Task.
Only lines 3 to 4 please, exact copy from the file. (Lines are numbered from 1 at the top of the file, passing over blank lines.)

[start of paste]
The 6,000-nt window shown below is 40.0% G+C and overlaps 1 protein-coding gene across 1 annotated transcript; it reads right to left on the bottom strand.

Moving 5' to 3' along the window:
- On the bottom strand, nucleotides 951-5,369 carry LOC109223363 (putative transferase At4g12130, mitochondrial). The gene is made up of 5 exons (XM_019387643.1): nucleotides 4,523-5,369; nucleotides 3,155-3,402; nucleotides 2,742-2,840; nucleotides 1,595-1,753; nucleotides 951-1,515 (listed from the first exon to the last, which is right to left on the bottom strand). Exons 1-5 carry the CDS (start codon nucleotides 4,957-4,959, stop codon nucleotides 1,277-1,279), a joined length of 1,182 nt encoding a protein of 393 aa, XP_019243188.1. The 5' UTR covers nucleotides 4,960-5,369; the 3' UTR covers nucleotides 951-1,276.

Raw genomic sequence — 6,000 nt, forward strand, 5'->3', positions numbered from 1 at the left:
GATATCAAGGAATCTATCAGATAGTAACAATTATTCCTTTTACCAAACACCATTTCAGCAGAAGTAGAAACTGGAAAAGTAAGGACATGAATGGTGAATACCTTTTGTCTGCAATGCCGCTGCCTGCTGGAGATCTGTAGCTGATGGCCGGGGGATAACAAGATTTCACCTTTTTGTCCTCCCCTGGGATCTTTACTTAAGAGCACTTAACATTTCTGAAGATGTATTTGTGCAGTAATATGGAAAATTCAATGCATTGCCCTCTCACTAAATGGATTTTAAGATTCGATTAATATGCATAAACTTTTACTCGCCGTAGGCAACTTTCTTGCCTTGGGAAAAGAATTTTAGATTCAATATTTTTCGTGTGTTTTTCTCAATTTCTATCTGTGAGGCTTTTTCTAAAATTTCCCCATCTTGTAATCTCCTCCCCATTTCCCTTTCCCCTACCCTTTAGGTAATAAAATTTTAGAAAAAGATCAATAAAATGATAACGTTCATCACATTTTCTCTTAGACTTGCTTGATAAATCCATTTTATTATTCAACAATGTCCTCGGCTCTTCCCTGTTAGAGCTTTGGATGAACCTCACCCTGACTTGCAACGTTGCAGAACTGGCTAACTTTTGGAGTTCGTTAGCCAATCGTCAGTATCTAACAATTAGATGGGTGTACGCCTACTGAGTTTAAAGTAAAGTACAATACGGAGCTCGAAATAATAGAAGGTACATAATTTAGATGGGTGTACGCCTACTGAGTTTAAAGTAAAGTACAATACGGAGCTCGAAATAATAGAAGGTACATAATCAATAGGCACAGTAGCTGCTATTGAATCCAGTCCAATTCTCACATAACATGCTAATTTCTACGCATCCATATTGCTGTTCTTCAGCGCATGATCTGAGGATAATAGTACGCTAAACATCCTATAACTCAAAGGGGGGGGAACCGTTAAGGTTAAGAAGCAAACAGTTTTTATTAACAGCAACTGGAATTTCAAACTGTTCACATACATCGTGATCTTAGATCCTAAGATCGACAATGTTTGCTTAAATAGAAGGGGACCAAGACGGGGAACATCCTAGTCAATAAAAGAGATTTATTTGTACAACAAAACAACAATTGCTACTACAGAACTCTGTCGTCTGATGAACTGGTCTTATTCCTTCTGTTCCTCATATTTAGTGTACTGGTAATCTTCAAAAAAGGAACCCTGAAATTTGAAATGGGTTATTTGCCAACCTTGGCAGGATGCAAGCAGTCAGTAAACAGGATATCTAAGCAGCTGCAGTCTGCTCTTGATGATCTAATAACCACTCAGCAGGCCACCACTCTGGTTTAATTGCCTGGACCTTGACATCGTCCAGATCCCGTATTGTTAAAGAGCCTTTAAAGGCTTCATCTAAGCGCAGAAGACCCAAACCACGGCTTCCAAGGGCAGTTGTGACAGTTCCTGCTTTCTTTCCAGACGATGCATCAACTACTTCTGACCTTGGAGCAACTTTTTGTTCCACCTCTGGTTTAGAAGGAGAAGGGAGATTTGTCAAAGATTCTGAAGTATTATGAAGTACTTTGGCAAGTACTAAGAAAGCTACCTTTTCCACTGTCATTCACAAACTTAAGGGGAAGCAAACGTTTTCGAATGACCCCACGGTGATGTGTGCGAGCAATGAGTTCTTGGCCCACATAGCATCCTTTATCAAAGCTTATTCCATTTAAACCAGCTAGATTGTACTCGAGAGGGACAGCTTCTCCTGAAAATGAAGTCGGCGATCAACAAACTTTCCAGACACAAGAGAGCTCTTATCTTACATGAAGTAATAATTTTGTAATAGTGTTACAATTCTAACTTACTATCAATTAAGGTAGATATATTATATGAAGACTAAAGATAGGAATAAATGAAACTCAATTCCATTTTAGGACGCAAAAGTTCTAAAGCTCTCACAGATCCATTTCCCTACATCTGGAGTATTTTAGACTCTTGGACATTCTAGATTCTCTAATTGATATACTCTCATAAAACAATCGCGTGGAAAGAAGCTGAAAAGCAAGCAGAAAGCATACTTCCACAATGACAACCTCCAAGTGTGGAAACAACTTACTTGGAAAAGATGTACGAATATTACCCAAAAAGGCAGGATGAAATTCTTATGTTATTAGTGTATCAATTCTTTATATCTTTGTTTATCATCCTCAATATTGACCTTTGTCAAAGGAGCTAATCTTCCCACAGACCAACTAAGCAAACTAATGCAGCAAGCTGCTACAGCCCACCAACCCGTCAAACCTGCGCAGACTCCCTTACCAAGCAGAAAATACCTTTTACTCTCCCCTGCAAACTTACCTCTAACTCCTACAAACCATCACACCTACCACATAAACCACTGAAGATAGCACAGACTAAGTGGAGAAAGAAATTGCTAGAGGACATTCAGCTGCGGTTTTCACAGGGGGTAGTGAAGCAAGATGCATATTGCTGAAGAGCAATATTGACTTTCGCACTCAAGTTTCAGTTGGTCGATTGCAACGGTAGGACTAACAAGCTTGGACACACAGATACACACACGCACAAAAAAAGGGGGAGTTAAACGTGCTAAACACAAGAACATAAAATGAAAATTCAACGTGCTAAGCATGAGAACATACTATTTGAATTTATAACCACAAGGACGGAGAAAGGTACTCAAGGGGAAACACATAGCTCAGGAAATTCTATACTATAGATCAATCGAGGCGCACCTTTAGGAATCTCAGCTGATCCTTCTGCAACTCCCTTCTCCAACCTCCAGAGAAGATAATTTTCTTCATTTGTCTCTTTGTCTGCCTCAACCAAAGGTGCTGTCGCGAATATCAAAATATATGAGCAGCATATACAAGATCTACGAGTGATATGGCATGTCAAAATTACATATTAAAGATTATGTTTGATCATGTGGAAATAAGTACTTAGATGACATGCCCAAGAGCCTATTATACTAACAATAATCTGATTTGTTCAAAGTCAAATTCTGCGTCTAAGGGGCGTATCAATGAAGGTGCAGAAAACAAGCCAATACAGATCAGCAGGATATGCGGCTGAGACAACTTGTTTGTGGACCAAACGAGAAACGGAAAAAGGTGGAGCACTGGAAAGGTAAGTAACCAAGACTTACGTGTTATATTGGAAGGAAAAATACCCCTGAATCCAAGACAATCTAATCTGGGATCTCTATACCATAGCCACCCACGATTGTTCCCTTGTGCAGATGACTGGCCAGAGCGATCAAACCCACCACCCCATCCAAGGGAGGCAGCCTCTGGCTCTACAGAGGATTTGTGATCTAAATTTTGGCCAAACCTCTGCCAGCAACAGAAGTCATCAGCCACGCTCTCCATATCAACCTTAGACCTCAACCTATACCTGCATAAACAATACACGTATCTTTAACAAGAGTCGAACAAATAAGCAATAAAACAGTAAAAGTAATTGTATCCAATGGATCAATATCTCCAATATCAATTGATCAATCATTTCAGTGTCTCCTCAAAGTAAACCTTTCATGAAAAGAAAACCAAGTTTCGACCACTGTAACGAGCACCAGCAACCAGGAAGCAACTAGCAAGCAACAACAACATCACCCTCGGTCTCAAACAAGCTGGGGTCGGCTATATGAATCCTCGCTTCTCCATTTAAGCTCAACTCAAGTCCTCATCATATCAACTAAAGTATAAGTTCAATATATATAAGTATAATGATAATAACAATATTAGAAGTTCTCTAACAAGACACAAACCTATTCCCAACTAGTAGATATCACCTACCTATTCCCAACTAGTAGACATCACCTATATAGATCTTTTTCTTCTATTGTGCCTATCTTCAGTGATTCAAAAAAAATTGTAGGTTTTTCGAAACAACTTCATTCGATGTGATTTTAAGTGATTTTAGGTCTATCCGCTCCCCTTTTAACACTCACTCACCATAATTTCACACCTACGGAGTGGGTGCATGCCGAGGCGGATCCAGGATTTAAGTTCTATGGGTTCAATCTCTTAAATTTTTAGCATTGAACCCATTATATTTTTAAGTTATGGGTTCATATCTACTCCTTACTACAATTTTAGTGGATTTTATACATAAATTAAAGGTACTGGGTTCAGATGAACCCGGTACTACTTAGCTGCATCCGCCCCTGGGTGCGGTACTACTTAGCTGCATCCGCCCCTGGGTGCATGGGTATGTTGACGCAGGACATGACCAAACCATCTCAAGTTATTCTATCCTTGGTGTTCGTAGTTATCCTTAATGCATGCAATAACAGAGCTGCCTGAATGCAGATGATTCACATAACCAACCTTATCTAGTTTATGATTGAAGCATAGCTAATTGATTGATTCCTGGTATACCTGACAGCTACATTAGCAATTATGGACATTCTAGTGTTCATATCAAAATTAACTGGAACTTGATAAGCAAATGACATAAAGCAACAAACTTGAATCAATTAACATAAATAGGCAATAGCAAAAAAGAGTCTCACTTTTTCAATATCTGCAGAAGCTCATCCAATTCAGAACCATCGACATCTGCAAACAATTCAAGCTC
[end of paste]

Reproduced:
- On the bottom strand, nucleotides 951-5,369 carry LOC109223363 (putative transferase At4g12130, mitochondrial). The gene is made up of 5 exons (XM_019387643.1): nucleotides 4,523-5,369; nucleotides 3,155-3,402; nucleotides 2,742-2,840; nucleotides 1,595-1,753; nucleotides 951-1,515 (listed from the first exon to the last, which is right to left on the bottom strand). Exons 1-5 carry the CDS (start codon nucleotides 4,957-4,959, stop codon nucleotides 1,277-1,279), a joined length of 1,182 nt encoding a protein of 393 aa, XP_019243188.1. The 5' UTR covers nucleotides 4,960-5,369; the 3' UTR covers nucleotides 951-1,276.

Raw genomic sequence — 6,000 nt, forward strand, 5'->3', positions numbered from 1 at the left: